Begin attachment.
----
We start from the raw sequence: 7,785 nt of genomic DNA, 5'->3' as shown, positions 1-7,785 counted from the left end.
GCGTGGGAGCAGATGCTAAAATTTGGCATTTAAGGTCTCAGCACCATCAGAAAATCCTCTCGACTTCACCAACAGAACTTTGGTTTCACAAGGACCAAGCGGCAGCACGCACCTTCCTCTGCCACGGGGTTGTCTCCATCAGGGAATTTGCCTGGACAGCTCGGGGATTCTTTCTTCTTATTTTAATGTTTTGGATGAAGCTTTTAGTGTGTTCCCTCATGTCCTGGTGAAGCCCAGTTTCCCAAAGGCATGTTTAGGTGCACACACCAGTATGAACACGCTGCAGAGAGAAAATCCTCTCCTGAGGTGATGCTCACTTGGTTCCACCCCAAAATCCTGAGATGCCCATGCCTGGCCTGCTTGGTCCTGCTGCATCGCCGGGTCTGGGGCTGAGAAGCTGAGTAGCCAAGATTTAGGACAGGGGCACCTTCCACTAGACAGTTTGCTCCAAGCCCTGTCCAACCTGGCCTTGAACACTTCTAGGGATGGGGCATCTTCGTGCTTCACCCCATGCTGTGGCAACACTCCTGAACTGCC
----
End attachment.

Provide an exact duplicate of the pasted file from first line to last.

We start from the raw sequence: 7,785 nt of genomic DNA, 5'->3' as shown, positions 1-7,785 counted from the left end.
GCGTGGGAGCAGATGCTAAAATTTGGCATTTAAGGTCTCAGCACCATCAGAAAATCCTCTCGACTTCACCAACAGAACTTTGGTTTCACAAGGACCAAGCGGCAGCACGCACCTTCCTCTGCCACGGGGTTGTCTCCATCAGGGAATTTGCCTGGACAGCTCGGGGATTCTTTCTTCTTATTTTAATGTTTTGGATGAAGCTTTTAGTGTGTTCCCTCATGTCCTGGTGAAGCCCAGTTTCCCAAAGGCATGTTTAGGTGCACACACCAGTATGAACACGCTGCAGAGAGAAAATCCTCTCCTGAGGTGATGCTCACTTGGTTCCACCCCAAAATCCTGAGATGCCCATGCCTGGCCTGCTTGGTCCTGCTGCATCGCCGGGTCTGGGGCTGAGAAGCTGAGTAGCCAAGATTTAGGACAGGGGCACCTTCCACTAGACAGTTTGCTCCAAGCCCTGTCCAACCTGGCCTTGAACACTTCTAGGGATGGGGCATCTTCGTGCTTCACCCCATGCTGTGGCAACACTCCTGAACTGCC